It is really a shame of what this article says. I personally wouldn't want the soldiers to be forced to repay his or hers enlistment bonus. I don't think the time matters and what I think what really matters is that soldiers are actually going to war knowing they could die a painful death. That's the definition for being courageous.
I definitely agree with what Samantha Ross said, a justice oriented person would be the first people to help the wounded veterans. They would actually protest, do petitions and set up groups to help the wounded veterans in any way they can. The participatory citizen as Samantha also said would be the ones who would elevate money, shelter and provide food to the veterans. And a personal responsible citizen would only assist a veteran if he/she is in the family or a close friend.


-Anta R.

Anonymous said...

I agree with what samantha ross said because they should be able to give them respect and help them out if needed because there risking there life to help others in the war. Like mat said in his comment how a man that is fighting for our country and at the same time fighting to eat and live. Goverment should make promises they can keep instead just speaking about what there going to do and don't do it...

Kristal atchsion

Bryan S. said...

I basically agree with everyone who has blogged so far. It is very unfortunate for thoughs who come back from the issues in Iraq to new issues they have to face in the U.S.. I feel as if its unfair to the veteran. Here they are defending our country and when they come back know one can help them. Many come back injured. As far as the citizen goes I feel the justice oriented will be the ones to really help, and go protest where needed. The justice oriented citizen would be the one looking for veterans in need to give a hand.Bryan S.

Octavia Ramos said...

I agree with what samantha said it isno ones fault that they got injured but on the other hand they have been seving our country and trying to do whats right for us laying theres lives down for our country and the military can't help them at all? its like a stab in the back with somebody behind you saying "oh thanks for your duty but we dont need your services anymore because your useless". I think that the military really need to change the way they do things because these people are human beings who have to take care of their family when they go home and have no way of doing it because their badly injured, so they have to make hrd sacrafices just to get by.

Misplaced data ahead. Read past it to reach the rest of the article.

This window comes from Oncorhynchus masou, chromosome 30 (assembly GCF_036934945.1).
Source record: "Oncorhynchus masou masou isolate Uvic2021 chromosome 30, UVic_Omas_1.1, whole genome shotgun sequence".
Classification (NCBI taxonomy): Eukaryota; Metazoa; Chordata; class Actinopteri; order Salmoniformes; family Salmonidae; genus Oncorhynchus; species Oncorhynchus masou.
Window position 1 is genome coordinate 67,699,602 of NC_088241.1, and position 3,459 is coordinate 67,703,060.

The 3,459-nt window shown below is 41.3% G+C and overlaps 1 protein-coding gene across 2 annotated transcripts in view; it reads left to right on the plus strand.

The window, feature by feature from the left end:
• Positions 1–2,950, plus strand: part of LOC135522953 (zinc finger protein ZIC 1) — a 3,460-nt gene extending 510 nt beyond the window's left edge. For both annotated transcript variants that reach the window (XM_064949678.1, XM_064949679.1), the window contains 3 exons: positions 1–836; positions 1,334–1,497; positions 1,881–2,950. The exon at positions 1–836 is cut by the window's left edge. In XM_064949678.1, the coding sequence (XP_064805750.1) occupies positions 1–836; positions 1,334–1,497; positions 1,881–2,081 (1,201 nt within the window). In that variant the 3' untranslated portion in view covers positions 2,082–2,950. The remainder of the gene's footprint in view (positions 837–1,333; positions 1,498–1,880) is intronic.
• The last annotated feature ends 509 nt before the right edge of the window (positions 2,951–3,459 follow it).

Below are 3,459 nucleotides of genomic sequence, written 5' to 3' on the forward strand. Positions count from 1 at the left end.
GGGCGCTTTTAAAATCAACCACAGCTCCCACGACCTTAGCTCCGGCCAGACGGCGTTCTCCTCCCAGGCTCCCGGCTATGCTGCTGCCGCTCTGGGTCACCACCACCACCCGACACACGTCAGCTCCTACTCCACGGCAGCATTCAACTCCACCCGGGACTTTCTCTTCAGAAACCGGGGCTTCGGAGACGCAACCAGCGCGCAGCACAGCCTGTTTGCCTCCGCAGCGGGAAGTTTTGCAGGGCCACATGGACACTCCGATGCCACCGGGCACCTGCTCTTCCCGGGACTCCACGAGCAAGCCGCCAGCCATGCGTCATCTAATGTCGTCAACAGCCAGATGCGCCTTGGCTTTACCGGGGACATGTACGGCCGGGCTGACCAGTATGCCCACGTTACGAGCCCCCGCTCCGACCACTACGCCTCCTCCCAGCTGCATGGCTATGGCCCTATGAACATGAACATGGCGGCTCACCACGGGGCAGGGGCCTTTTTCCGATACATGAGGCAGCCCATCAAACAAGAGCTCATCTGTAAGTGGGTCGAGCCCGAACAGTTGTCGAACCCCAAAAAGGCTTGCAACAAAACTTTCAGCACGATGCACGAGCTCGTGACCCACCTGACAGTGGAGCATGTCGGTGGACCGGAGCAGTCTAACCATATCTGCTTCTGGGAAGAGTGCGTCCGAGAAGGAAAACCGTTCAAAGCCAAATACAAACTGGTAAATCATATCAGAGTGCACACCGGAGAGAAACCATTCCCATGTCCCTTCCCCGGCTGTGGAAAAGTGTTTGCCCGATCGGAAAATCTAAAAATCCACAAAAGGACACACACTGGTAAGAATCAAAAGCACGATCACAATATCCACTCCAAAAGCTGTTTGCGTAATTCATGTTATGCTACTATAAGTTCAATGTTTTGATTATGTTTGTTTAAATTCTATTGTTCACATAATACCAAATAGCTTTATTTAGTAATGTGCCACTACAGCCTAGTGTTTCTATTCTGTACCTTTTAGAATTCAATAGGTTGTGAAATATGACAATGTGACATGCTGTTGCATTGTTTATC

W Brown said...

Matt makes an excellent point. Why do American voters keep re-electing the same group of people who make these poor decisions?

Kristen Fitz said...

I agree with Octavia, it is true what they are doing is wrong. But, the goverment does not have all the money in the world to support the solders when they come back from war. It is sad that they have to live like this and have no help, but, there are so many solders that come back injure to help them all. Maybe they should not offer all of the money in the begining and use the starting bonus for when they come home, to help with there medical bills and houseing for there family.

John said...

To what Mr. Brown said: War time presidents are always re-elected; maybe it has something to do with the people thinking he had a plan or something. It’s also that quite a few people in this country are religious, and instead of making well thought out, rational decisions, they go with what religion tells them.
I need to agree with Vicky about her disability argument. If a worker is hurt on the job they are given disability. Why shouldn't the soldiers have it as well? Like Vicky said, we can pay the unemployed, the people whose injuries won’t let the work, but we can't pay for the soldiers.
Admittedly no insurance agency in their right mind would cover the army, its corporate suicide. But frankly if the government would learn to spend money a bit more wisely it could be done. We have been at war for what? Six years? Have we seen an increase in our taxes? Nope, we have seen the opposite, tax cuts. How can you afford to cut taxes in the middle of a war? And if we had equipped our soldiers properly, maybe with some armored vehicles, flak jackets, bullet proof windows on their cars, there wouldn't be as many injured. Or at least not as badly injured.

Anonymous said...

I agree with Samanthat Ross. I think that a justice orientated person should definitely help the injured iraqi veteran because they work so hard. They should be also treated equally like we treat ourn soldiers during the war. Since our country is rich and greedy, I think we should be able to help other poor countries who really need it. They should be treated with respect also.

-Simran Kaur

a faller said...

After reading all of the comments, I would have to agree with what Vicki said the most. I think that it is not just our countries duty, but ones moral duty as well, to take care of these wounded soldiers that are coming home from war. I know that the soldiers are getting paid for what they are doing, and that they know the risks involved, but I believe that these soldiers should have a stress free time when they come home. They should be coming back home, and worrying about things such as adapting back to civil society, not stressing about where they are going to sleep at night.